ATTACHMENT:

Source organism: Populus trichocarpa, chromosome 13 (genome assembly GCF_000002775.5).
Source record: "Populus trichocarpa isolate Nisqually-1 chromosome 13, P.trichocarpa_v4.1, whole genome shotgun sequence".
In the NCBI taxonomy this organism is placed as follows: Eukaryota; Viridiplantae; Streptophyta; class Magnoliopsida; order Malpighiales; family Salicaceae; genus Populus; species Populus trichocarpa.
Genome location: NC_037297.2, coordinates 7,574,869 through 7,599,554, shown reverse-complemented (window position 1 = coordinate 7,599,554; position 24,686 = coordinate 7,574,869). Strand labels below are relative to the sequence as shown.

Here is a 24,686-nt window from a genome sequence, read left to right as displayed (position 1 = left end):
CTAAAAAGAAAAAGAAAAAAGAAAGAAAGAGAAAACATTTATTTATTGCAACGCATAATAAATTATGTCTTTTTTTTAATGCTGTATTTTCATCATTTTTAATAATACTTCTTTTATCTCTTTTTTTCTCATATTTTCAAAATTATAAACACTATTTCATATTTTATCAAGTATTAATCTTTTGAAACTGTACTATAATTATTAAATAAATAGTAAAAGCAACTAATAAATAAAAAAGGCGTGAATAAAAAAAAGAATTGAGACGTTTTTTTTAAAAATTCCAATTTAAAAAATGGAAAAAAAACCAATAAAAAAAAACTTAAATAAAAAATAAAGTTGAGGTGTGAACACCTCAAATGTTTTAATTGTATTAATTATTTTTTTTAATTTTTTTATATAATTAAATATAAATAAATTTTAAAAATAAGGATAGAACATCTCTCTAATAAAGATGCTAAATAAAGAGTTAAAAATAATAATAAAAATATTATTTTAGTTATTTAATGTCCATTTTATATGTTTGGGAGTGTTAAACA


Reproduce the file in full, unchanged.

Source organism: Populus trichocarpa, chromosome 13 (genome assembly GCF_000002775.5).
Source record: "Populus trichocarpa isolate Nisqually-1 chromosome 13, P.trichocarpa_v4.1, whole genome shotgun sequence".
In the NCBI taxonomy this organism is placed as follows: Eukaryota; Viridiplantae; Streptophyta; class Magnoliopsida; order Malpighiales; family Salicaceae; genus Populus; species Populus trichocarpa.
Genome location: NC_037297.2, coordinates 7,574,869 through 7,599,554, shown reverse-complemented (window position 1 = coordinate 7,599,554; position 24,686 = coordinate 7,574,869). Strand labels below are relative to the sequence as shown.

Here is a 24,686-nt window from a genome sequence, read left to right as displayed (position 1 = left end):
CTAAAAAGAAAAAGAAAAAAGAAAGAAAGAGAAAACATTTATTTATTGCAACGCATAATAAATTATGTCTTTTTTTTAATGCTGTATTTTCATCATTTTTAATAATACTTCTTTTATCTCTTTTTTTCTCATATTTTCAAAATTATAAACACTATTTCATATTTTATCAAGTATTAATCTTTTGAAACTGTACTATAATTATTAAATAAATAGTAAAAGCAACTAATAAATAAAAAAGGCGTGAATAAAAAAAAGAATTGAGACGTTTTTTTTAAAAATTCCAATTTAAAAAATGGAAAAAAAACCAATAAAAAAAAACTTAAATAAAAAATAAAGTTGAGGTGTGAACACCTCAAATGTTTTAATTGTATTAATTATTTTTTTTAATTTTTTTATATAATTAAATATAAATAAATTTTAAAAATAAGGATAGAACATCTCTCTAATAAAGATGCTAAATAAAGAGTTAAAAATAATAATAAAAATATTATTTTAGTTATTTAATGTCCATTTTATATGTTTGGGAGTGTTAAACA